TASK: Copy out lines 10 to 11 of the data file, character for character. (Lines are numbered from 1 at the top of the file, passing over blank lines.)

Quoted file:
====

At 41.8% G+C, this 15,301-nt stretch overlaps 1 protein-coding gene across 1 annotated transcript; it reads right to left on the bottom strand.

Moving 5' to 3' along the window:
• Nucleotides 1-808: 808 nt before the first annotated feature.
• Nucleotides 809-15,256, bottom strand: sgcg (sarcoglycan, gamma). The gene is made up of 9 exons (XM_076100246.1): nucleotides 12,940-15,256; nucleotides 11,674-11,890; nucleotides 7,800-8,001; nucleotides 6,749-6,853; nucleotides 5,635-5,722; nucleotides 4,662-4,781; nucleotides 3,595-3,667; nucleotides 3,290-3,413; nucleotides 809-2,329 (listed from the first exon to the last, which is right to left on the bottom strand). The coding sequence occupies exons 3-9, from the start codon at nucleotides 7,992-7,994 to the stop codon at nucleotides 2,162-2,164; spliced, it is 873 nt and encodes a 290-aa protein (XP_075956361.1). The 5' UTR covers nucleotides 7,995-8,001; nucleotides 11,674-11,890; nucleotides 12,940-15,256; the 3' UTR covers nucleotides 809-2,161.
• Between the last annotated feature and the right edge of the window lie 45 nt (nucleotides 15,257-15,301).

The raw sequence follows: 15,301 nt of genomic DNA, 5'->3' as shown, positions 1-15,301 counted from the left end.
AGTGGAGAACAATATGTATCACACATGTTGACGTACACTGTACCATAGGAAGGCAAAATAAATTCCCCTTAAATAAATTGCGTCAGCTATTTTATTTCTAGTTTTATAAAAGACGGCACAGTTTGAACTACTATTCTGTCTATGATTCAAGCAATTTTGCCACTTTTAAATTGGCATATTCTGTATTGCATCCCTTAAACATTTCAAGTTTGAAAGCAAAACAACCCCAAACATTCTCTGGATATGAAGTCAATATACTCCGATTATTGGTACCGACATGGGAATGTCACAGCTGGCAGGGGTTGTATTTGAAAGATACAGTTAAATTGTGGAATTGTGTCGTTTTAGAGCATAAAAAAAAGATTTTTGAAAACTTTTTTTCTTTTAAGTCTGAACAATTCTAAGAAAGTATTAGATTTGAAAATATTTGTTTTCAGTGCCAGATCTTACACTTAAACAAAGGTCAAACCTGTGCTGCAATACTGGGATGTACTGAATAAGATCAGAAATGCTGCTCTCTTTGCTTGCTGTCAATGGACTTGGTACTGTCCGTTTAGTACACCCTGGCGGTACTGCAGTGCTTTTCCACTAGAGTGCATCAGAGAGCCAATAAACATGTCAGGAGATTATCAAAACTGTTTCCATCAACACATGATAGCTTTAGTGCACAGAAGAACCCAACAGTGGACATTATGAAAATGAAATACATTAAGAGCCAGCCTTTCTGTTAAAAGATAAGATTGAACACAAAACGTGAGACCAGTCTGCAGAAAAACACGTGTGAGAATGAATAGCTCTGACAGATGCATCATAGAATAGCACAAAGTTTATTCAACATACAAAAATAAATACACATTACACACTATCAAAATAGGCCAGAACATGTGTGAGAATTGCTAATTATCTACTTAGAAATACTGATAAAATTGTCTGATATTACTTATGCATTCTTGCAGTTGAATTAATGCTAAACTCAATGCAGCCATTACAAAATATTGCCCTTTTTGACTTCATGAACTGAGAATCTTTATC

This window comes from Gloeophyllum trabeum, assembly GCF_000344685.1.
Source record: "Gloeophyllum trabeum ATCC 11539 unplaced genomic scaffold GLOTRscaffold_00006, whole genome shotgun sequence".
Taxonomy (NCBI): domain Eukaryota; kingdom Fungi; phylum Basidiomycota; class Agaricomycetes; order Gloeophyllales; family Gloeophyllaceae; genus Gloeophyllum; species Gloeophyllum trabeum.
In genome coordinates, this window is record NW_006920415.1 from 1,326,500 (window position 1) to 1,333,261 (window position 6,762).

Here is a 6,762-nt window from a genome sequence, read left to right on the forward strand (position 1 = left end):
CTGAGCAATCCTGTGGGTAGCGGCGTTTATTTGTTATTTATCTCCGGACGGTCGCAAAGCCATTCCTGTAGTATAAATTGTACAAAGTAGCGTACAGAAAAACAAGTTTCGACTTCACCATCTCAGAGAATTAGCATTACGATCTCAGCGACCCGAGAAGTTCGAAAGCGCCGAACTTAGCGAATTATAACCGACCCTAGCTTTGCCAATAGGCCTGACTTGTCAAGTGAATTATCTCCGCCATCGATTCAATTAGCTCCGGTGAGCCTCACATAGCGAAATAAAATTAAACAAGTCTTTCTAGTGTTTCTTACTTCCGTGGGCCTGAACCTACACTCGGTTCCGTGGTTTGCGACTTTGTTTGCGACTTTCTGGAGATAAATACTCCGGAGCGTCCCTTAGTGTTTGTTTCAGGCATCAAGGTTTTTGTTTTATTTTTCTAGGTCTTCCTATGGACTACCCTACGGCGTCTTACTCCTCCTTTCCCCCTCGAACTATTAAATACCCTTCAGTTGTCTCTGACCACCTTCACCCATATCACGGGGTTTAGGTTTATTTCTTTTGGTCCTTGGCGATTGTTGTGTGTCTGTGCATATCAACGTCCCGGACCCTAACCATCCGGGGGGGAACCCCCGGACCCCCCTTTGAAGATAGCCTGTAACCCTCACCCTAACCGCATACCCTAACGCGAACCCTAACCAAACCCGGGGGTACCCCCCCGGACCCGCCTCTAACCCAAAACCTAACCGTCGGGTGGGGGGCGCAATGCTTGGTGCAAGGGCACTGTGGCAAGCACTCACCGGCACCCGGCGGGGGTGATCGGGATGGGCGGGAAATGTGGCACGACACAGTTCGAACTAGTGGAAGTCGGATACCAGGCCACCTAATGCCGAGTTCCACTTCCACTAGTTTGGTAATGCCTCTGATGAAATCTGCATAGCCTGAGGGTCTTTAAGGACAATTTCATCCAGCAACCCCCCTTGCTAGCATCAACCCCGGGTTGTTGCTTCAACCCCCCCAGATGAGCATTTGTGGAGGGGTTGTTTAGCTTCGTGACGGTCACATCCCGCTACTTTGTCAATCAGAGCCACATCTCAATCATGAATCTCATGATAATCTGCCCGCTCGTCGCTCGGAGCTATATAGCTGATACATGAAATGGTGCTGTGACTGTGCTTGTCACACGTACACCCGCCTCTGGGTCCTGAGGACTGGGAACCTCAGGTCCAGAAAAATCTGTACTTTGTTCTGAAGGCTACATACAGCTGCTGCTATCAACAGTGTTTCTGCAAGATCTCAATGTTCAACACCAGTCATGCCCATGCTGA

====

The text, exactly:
Taxonomy (NCBI): domain Eukaryota; kingdom Fungi; phylum Basidiomycota; class Agaricomycetes; order Gloeophyllales; family Gloeophyllaceae; genus Gloeophyllum; species Gloeophyllum trabeum.
In genome coordinates, this window is record NW_006920415.1 from 1,326,500 (window position 1) to 1,333,261 (window position 6,762).